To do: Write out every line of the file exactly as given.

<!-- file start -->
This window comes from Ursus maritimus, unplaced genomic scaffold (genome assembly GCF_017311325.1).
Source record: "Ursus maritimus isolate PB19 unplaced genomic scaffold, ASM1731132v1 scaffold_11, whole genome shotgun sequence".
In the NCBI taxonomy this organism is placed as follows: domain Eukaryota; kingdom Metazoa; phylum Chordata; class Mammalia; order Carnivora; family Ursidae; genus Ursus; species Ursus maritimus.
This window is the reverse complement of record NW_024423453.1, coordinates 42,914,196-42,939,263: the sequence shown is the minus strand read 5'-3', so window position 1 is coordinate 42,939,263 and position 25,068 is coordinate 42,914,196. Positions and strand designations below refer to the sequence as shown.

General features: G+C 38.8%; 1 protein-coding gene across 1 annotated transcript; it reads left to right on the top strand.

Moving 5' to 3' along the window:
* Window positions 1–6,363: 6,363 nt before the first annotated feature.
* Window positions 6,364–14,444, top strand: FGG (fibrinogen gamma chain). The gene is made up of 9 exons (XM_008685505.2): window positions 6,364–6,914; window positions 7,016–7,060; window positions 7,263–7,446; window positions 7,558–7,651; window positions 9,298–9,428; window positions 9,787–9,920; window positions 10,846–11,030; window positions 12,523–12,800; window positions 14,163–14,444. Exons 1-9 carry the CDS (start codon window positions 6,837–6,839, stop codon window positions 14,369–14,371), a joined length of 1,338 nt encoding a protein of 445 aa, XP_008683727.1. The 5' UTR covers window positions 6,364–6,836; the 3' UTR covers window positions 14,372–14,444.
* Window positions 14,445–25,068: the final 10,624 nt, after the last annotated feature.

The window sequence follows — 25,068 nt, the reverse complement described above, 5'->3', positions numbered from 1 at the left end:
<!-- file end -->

This window comes from Ursus maritimus, unplaced genomic scaffold (genome assembly GCF_017311325.1).
Source record: "Ursus maritimus isolate PB19 unplaced genomic scaffold, ASM1731132v1 scaffold_11, whole genome shotgun sequence".
In the NCBI taxonomy this organism is placed as follows: domain Eukaryota; kingdom Metazoa; phylum Chordata; class Mammalia; order Carnivora; family Ursidae; genus Ursus; species Ursus maritimus.
This window is the reverse complement of record NW_024423453.1, coordinates 42,914,196-42,939,263: the sequence shown is the minus strand read 5'-3', so window position 1 is coordinate 42,939,263 and position 25,068 is coordinate 42,914,196. Positions and strand designations below refer to the sequence as shown.

General features: G+C 38.8%; 1 protein-coding gene across 1 annotated transcript; it reads left to right on the top strand.

Moving 5' to 3' along the window:
* Window positions 1–6,363: 6,363 nt before the first annotated feature.
* Window positions 6,364–14,444, top strand: FGG (fibrinogen gamma chain). The gene is made up of 9 exons (XM_008685505.2): window positions 6,364–6,914; window positions 7,016–7,060; window positions 7,263–7,446; window positions 7,558–7,651; window positions 9,298–9,428; window positions 9,787–9,920; window positions 10,846–11,030; window positions 12,523–12,800; window positions 14,163–14,444. Exons 1-9 carry the CDS (start codon window positions 6,837–6,839, stop codon window positions 14,369–14,371), a joined length of 1,338 nt encoding a protein of 445 aa, XP_008683727.1. The 5' UTR covers window positions 6,364–6,836; the 3' UTR covers window positions 14,372–14,444.
* Window positions 14,445–25,068: the final 10,624 nt, after the last annotated feature.

The window sequence follows — 25,068 nt, the reverse complement described above, 5'->3', positions numbered from 1 at the left end: